Feitler left Bazaar in 1969, and in 1974 Ansel went to The New York Times Magazine, where she published photographs by Gilles Peress, whose images from the streets of Iran appeared to be in conversation with political silkscreens by Andy Warhol. Then, in 1983, she revamped House & Garden, calling on photographer William Eggleston to create a series on Graceland. In 1984, she joined Vanity Fair as art director just as Tina Brown was taking over as editor and revitalized the magazine, creating a living record of the Hollywood-obsessed, go-go 1980s, as seen through the lens of Herb Ritts, Bruce Weber, and Annie Leibovitz.

In the early 1990s, she formed her own studio, designing monographs for Leibovitz, Richard Avedon, and Peter Beard as well as campaigns for Versace, Karl Lagerfeld, and Club Monaco. She also began a highly productive collaboration with the photographer Tim Walker and designed the wall graphics for a 2012 London exhibition organized around the publication of his book, Storyteller, that she also designed. “I believe in simple design that appears effortless, but it takes a lot of work to achieve,” Ansel says. “People are no longer aware [of] and impressed with how difficult it is to take a great picture... one that sticks in our minds forever. Anyone can take a good picture now and then. But it is very hard to make great pictures with intention, consistency, and originality.”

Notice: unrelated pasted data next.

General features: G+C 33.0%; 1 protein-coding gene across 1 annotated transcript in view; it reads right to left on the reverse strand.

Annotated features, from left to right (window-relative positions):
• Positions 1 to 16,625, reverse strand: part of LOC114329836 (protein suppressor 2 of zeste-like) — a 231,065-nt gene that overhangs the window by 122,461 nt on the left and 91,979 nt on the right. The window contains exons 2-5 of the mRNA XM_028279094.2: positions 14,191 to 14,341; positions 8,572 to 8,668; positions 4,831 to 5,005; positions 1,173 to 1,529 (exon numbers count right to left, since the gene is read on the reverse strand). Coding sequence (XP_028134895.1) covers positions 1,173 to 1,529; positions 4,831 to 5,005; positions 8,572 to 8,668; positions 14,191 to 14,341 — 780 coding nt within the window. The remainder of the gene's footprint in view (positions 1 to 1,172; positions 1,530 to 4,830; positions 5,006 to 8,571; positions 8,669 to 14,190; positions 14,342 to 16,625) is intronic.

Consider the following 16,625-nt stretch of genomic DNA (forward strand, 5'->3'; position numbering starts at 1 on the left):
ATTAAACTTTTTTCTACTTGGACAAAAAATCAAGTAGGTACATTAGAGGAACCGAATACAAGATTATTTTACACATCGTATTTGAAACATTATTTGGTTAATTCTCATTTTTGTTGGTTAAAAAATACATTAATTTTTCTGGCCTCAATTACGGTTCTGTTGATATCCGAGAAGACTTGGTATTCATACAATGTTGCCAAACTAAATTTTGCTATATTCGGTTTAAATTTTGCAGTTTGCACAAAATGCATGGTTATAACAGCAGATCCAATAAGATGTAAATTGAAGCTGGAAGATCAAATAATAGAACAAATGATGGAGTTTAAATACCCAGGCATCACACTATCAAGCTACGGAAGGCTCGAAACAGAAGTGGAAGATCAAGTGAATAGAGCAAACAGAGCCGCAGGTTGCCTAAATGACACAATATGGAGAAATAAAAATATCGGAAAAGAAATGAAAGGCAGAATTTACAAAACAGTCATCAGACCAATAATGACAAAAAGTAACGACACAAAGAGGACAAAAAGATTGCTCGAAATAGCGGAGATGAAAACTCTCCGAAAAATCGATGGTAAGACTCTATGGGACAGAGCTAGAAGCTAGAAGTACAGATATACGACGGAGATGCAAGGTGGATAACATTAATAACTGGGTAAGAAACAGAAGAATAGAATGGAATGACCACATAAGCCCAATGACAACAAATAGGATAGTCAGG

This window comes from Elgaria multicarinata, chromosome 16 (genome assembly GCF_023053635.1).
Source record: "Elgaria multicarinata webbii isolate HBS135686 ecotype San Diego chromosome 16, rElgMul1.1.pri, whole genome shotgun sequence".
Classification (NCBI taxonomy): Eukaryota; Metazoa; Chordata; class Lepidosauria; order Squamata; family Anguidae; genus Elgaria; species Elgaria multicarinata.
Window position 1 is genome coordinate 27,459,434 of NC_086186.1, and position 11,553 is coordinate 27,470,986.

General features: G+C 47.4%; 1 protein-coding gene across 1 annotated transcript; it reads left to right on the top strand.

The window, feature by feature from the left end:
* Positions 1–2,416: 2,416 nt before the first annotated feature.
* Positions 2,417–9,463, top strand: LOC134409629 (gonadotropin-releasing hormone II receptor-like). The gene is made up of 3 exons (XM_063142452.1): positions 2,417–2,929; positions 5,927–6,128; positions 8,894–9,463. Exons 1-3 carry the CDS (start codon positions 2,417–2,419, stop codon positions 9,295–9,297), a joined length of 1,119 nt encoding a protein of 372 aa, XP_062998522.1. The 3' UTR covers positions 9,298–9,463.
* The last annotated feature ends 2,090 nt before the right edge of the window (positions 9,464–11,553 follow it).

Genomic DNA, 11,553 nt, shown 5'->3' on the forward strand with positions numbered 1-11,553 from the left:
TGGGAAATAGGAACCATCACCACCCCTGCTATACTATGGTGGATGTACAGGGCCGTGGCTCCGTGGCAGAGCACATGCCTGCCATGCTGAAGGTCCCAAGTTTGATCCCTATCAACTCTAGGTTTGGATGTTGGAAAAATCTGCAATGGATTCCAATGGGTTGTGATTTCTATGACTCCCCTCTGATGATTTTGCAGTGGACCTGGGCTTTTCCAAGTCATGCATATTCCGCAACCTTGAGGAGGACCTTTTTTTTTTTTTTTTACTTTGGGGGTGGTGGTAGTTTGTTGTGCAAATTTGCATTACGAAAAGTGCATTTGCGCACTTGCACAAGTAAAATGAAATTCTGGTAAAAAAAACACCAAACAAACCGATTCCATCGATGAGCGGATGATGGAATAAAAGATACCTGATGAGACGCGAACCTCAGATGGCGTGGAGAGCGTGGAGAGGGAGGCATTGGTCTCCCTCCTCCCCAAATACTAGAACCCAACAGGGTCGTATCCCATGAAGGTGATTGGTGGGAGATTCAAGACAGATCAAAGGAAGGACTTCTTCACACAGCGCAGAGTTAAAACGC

Though she’s never formalized a grand theory of magazine design, there are four rules by which Ansel abides:

Provoke: “Something new is off-putting,” she says. “The first human instinct is to reject it. A talented design director or photographer has to keep looking for it.”

Inform: A good and critical eye is more than picking fonts and grids. It’s about being sensitive to social changes and then bringing those observations to your work. “It’s a conscious act to change and evolve your thinking,” she says.

Entertain: “You’re always trying to create a magazine that’s as much about style and substance as it is about unexpected juxtapositions,” she says. “It’s up to the art director to encourage, surprise, shock, and have their finger on the pulse of the next thing.”

Inspire: Sometimes, she says, you have to get out of the way and encourage “a general sense of direction to those talented people you have the opportunity to discover, nurture, and offer a place for them to show their best selves.”

There are risks with this approach. To reject the average in favor of the potentially genius means sometimes being wrong—which is okay, she says. “Magazines are always a work in progress. Finding out what doesn’t work isn’t failure—it’s a way of eventually finding out what does work.”